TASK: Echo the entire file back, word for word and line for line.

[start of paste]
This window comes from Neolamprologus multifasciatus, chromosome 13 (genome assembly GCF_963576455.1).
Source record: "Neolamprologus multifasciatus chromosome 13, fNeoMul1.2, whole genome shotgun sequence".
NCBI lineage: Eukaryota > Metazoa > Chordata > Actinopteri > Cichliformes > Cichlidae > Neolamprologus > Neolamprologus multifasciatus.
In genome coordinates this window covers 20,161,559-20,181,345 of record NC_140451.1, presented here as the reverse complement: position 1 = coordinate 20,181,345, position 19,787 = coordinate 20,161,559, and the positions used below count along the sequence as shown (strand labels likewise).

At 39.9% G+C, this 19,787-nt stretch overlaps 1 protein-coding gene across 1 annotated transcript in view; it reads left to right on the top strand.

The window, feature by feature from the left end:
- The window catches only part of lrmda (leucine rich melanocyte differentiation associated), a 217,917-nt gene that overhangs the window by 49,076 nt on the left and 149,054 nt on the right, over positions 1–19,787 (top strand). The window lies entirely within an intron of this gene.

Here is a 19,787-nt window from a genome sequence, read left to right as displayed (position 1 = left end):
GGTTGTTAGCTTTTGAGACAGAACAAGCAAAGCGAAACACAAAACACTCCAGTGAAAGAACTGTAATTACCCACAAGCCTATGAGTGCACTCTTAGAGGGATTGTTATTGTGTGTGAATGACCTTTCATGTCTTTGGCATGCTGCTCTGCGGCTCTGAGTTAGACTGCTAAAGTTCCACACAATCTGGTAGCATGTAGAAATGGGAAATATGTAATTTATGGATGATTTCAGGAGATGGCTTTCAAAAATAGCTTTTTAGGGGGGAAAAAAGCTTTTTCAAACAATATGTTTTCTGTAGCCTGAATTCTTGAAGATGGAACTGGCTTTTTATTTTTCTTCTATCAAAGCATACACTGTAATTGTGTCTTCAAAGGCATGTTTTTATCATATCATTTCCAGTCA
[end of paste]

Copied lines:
This window comes from Neolamprologus multifasciatus, chromosome 13 (genome assembly GCF_963576455.1).
Source record: "Neolamprologus multifasciatus chromosome 13, fNeoMul1.2, whole genome shotgun sequence".
NCBI lineage: Eukaryota > Metazoa > Chordata > Actinopteri > Cichliformes > Cichlidae > Neolamprologus > Neolamprologus multifasciatus.
In genome coordinates this window covers 20,161,559-20,181,345 of record NC_140451.1, presented here as the reverse complement: position 1 = coordinate 20,181,345, position 19,787 = coordinate 20,161,559, and the positions used below count along the sequence as shown (strand labels likewise).

At 39.9% G+C, this 19,787-nt stretch overlaps 1 protein-coding gene across 1 annotated transcript in view; it reads left to right on the top strand.

The window, feature by feature from the left end:
- The window catches only part of lrmda (leucine rich melanocyte differentiation associated), a 217,917-nt gene that overhangs the window by 49,076 nt on the left and 149,054 nt on the right, over positions 1–19,787 (top strand). The window lies entirely within an intron of this gene.

Here is a 19,787-nt window from a genome sequence, read left to right as displayed (position 1 = left end):
GGTTGTTAGCTTTTGAGACAGAACAAGCAAAGCGAAACACAAAACACTCCAGTGAAAGAACTGTAATTACCCACAAGCCTATGAGTGCACTCTTAGAGGGATTGTTATTGTGTGTGAATGACCTTTCATGTCTTTGGCATGCTGCTCTGCGGCTCTGAGTTAGACTGCTAAAGTTCCACACAATCTGGTAGCATGTAGAAATGGGAAATATGTAATTTATGGATGATTTCAGGAGATGGCTTTCAAAAATAGCTTTTTAGGGGGGAAAAAAGCTTTTTCAAACAATATGTTTTCTGTAGCCTGAATTCTTGAAGATGGAACTGGCTTTTTATTTTTCTTCTATCAAAGCATACACTGTAATTGTGTCTTCAAAGGCATGTTTTTATCATATCATTTCCAGTCA